The End of Twinkies' Union Label

A couple of months ago, during the Chicago teachers' strike, I mildly suggested that the trouble with unions is that they are all on a journey that can end only in tears.  If employees declare war on their employer, then the war can end only in the death of one or the other.

And who wants that?  The union bakers -- the union former bakers -- at Hostess Brands, Inc., that's who.

Really, as the Greek philosopher George Maroutsos used to say, I should pay for the opportunity to write about this.

The union leaders up in Maine are spinning the end of Twinkies as a glorious victory:

"I think we're the first ones who have stood up and said, 'We're not going to let you get away with it,'" said Sue Tapley, the strike captain on hand Friday morning at the Biddeford plant, which employed nearly 600 people. "You can fight them. You can shut them down."

This is the union equivalent of the patriotic cult of the Fallen.  Yes, your son got killed in the Battle of the Bulge, but his sacrifice was not in vain, and we will never forget his sacrifice.

So when do we celebrate our victory parade, my union friends?  When all the corporations and all the jobs in the world have been destroyed?

But let us give the union faithful the benefit of the doubt.  After all, capitalism is one up on humans; it started with not one, but two Original Sins.  The first one was plantation slavery, invented by Venetian merchants right after the Crusades.  The second one was the factory system, modeled, intentionally or not, after the gang system on the slave plantations.  See here for the gory details.

To take care of the slavery thing, the Quakers of Pennsylvania started the anti-slavery movement, and the world is now a better place.

But to oppose the evils of the factory system, the workers converted the old medieval guild system into the labor union, and the Napoleonic War baby boomers invented socialism.  How's that hopey-changey stuff workin' out for yer?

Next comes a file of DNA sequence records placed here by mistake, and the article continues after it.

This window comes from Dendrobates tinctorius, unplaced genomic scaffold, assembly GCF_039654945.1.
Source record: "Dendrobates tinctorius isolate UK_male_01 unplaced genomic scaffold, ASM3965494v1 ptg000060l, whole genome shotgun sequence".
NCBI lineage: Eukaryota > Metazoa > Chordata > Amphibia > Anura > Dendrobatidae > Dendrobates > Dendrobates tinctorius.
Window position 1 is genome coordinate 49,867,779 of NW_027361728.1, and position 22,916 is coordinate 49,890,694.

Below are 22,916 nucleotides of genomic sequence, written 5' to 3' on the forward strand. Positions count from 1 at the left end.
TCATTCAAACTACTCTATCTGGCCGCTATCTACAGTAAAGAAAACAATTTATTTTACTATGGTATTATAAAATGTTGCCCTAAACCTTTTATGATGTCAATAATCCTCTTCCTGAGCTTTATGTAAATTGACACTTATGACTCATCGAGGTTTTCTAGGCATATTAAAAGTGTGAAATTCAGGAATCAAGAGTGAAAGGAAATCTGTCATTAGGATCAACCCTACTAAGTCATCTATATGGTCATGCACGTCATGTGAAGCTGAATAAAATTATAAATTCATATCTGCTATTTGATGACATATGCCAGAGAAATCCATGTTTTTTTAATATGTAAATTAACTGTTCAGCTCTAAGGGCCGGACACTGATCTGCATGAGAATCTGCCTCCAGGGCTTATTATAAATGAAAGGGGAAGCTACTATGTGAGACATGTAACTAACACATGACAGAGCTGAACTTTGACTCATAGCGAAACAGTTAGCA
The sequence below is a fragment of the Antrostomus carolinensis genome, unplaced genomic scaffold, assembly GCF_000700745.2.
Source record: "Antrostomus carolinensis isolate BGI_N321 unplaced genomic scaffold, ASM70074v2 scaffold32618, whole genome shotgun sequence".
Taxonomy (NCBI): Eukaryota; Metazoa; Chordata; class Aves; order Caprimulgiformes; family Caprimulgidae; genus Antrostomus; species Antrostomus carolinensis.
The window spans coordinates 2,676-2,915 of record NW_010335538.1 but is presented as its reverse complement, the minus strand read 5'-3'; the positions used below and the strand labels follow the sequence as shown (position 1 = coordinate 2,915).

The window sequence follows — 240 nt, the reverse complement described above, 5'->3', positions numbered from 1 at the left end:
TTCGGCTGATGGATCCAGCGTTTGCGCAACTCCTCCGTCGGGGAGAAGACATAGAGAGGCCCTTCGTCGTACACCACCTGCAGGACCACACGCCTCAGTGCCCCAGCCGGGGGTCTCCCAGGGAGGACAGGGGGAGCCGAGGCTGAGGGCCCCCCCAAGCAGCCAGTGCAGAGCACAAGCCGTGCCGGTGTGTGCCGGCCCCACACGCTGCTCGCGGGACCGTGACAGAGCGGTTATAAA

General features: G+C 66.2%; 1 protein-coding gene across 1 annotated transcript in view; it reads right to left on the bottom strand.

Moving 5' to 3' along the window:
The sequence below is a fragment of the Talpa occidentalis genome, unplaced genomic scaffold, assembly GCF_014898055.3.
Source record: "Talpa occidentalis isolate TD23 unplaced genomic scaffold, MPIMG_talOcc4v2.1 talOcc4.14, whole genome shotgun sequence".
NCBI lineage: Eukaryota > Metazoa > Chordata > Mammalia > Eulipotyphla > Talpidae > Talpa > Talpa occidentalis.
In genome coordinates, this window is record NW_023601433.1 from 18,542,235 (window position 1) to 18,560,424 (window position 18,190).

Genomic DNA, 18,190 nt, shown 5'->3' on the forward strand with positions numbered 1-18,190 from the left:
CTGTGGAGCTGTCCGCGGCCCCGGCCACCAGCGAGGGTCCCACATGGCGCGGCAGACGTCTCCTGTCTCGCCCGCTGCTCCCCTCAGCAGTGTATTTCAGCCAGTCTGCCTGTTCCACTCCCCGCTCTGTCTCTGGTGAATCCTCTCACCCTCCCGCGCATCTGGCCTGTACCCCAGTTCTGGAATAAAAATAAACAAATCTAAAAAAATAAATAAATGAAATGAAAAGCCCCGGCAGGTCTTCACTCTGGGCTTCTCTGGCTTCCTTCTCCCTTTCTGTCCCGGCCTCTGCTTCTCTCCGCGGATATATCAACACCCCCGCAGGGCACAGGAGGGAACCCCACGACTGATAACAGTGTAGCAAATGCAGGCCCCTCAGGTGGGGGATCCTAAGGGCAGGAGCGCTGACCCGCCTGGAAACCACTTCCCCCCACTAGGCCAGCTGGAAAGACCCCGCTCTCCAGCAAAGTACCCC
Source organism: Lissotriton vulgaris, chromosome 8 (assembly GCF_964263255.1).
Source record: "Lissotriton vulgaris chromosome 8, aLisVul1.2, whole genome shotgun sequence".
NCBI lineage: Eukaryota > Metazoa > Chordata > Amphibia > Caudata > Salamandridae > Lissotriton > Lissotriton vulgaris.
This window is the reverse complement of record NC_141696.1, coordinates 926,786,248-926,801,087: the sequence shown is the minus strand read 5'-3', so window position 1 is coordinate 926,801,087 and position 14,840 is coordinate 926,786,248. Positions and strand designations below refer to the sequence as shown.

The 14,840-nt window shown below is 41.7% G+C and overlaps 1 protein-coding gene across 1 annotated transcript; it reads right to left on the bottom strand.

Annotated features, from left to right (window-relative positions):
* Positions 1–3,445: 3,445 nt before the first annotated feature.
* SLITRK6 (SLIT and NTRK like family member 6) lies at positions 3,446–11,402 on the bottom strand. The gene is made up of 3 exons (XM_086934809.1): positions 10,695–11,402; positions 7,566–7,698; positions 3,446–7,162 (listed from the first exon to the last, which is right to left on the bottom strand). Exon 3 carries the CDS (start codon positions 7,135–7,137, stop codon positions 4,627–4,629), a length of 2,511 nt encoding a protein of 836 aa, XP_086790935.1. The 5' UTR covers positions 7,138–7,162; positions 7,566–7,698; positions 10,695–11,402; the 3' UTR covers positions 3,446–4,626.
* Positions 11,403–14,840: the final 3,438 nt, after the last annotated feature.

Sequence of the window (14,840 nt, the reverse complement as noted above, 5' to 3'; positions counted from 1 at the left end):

Something is wrong with ideas that created the worst slave states in human history, and something is wrong with a movement that, in 2012, counts it a victory to destroy an employer at the cost of its members losing all their good jobs at good wages.

Like I said, union workers hate their jobs.  That is why they are willing to destroy their jobs in order to save them.

But what, at last, are we going to do about it?  After all, the Marxists figured it out 160 years ago.  The problem was that the "system" alienated everyone -- workers and employers.  Thomas Sowell from his Marxism:

The assembly-line worker under capitalism, through "life-long repetition of the same trivial operation," has been "reduced to the mere fragment of a man" and must in future be replaced "by the fully developed individual" who is given "free scope to his own natural and acquired powers[.]" ...

Capital thus consists of "means of production that command the producer," and "the instrument of labor becomes the means of enslaving, exploiting and impoverishing the labourer."

Just between you and me, it doesn't sound like the workers at Hostess Brands, Inc. have made much progress on the "fully developed individual" front yet.

But there is hope.  Modern Marxists have figured out that the problem is not just Big Business.  It is also Big Government.  Any big rational system is going to result in "domination," said the Frankfurt School, or "internal colonization," according to Jürgen Habermas.

The trouble with these Marxists is that they are full of wonderful ideas, but they lose the ideas in their obsession with political power.  You'd think, after all the disasters of political power in the last century, they would have learned something.  Not so.

Our anti-colonialist president, the one who sat at the knees of Marxists and anti-colonialists, presides over the biggest expansion of the Big Government internal-colonialist system in a generation, with ObamaCare and Dodd-Frank to reduce the U.S. to a big-government system. 

What is needed is a return to trust.  Humans are actually quite good at trust; that's why it takes a politician or a union leader to turn trust into suspicion.

That's what went wrong with the folks at Hostess: no trust.  Workers just fired management, and management just fired the workers.  Of course they did.  Suspicion is everything in a unionized workplace; nobody trusts anyone.  In the end you get the death of the union or the death of the corporation, or both.

Government is force; politics is division; unions are suspicion.  Politicians and union leaders exist to break up trust networks and sow us-and-them mistrust.  It's up to us to stop them, before they force, divide, and suspect again.

How about those negative ads, eh, Barack?

Christopher Chantrill ( is a frequent contributor to American Thinker.  See his and also  At he is blogging and writing An American Manifesto: Life After Liberalism.

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